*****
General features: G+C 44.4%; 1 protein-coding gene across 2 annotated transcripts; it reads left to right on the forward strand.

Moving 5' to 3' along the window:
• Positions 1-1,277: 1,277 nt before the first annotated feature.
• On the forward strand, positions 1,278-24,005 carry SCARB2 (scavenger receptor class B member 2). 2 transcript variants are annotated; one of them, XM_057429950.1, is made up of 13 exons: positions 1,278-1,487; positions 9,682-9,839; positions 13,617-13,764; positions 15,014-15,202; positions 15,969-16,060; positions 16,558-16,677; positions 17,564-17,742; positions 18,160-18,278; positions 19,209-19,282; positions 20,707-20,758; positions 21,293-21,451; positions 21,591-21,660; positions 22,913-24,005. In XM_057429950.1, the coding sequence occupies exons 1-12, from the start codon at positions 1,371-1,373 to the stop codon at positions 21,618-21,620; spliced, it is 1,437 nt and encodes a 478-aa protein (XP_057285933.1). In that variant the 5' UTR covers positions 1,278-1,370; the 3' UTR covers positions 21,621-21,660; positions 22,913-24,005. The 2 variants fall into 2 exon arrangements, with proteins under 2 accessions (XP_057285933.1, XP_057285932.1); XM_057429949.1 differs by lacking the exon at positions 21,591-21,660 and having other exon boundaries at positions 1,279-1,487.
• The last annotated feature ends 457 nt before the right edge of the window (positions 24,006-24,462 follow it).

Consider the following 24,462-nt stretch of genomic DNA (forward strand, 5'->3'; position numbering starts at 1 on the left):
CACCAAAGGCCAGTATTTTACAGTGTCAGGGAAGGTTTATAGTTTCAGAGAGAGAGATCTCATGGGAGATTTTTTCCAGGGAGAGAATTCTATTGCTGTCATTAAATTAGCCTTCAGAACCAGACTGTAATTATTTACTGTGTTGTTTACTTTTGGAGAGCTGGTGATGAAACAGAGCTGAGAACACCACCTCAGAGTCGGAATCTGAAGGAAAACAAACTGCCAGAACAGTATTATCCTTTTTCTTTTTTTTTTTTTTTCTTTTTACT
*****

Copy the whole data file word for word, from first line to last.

General features: G+C 44.4%; 1 protein-coding gene across 2 annotated transcripts; it reads left to right on the forward strand.

Moving 5' to 3' along the window:
• Positions 1-1,277: 1,277 nt before the first annotated feature.
• On the forward strand, positions 1,278-24,005 carry SCARB2 (scavenger receptor class B member 2). 2 transcript variants are annotated; one of them, XM_057429950.1, is made up of 13 exons: positions 1,278-1,487; positions 9,682-9,839; positions 13,617-13,764; positions 15,014-15,202; positions 15,969-16,060; positions 16,558-16,677; positions 17,564-17,742; positions 18,160-18,278; positions 19,209-19,282; positions 20,707-20,758; positions 21,293-21,451; positions 21,591-21,660; positions 22,913-24,005. In XM_057429950.1, the coding sequence occupies exons 1-12, from the start codon at positions 1,371-1,373 to the stop codon at positions 21,618-21,620; spliced, it is 1,437 nt and encodes a 478-aa protein (XP_057285933.1). In that variant the 5' UTR covers positions 1,278-1,370; the 3' UTR covers positions 21,621-21,660; positions 22,913-24,005. The 2 variants fall into 2 exon arrangements, with proteins under 2 accessions (XP_057285933.1, XP_057285932.1); XM_057429949.1 differs by lacking the exon at positions 21,591-21,660 and having other exon boundaries at positions 1,279-1,487.
• The last annotated feature ends 457 nt before the right edge of the window (positions 24,006-24,462 follow it).

Consider the following 24,462-nt stretch of genomic DNA (forward strand, 5'->3'; position numbering starts at 1 on the left):
CACCAAAGGCCAGTATTTTACAGTGTCAGGGAAGGTTTATAGTTTCAGAGAGAGAGATCTCATGGGAGATTTTTTCCAGGGAGAGAATTCTATTGCTGTCATTAAATTAGCCTTCAGAACCAGACTGTAATTATTTACTGTGTTGTTTACTTTTGGAGAGCTGGTGATGAAACAGAGCTGAGAACACCACCTCAGAGTCGGAATCTGAAGGAAAACAAACTGCCAGAACAGTATTATCCTTTTTCTTTTTTTTTTTTTTTCTTTTTACT